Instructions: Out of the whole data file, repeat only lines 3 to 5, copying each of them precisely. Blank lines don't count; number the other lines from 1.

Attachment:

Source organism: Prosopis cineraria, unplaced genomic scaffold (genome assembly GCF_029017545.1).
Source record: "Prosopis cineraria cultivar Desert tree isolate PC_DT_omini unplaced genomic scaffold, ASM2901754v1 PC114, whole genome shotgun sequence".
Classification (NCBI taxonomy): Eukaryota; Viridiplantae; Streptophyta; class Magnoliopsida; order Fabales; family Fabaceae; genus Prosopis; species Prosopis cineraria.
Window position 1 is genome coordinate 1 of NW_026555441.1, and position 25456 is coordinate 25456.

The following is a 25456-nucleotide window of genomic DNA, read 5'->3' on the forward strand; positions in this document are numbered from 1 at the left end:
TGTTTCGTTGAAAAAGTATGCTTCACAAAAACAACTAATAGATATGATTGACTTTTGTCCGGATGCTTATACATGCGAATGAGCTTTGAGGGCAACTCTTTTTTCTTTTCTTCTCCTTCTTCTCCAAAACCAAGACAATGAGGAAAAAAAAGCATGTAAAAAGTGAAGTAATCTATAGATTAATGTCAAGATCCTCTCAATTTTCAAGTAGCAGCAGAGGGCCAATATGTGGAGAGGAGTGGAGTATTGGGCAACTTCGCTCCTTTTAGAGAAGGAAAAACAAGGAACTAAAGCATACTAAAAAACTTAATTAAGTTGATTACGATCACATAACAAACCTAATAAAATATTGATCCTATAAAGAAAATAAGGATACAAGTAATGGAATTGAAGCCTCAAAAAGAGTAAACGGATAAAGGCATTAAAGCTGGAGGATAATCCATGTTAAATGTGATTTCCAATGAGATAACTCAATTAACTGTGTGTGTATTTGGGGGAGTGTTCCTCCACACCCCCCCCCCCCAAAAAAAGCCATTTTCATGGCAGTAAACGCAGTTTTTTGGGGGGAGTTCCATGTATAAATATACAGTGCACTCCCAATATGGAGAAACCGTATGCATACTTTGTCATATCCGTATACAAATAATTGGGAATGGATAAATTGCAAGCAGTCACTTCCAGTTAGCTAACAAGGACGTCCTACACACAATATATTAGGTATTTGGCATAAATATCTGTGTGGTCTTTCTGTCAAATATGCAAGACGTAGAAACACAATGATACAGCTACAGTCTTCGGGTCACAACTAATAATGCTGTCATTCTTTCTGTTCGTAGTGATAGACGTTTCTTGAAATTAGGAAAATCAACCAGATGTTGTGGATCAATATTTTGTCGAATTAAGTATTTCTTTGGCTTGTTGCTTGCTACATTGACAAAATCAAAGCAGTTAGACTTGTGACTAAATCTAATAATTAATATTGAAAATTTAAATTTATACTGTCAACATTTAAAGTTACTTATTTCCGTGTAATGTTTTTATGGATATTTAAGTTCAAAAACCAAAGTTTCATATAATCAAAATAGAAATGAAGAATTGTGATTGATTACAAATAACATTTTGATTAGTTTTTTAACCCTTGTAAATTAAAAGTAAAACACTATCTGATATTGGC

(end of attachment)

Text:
Classification (NCBI taxonomy): Eukaryota; Viridiplantae; Streptophyta; class Magnoliopsida; order Fabales; family Fabaceae; genus Prosopis; species Prosopis cineraria.
Window position 1 is genome coordinate 1 of NW_026555441.1, and position 25456 is coordinate 25456.

The following is a 25456-nucleotide window of genomic DNA, read 5'->3' on the forward strand; positions in this document are numbered from 1 at the left end: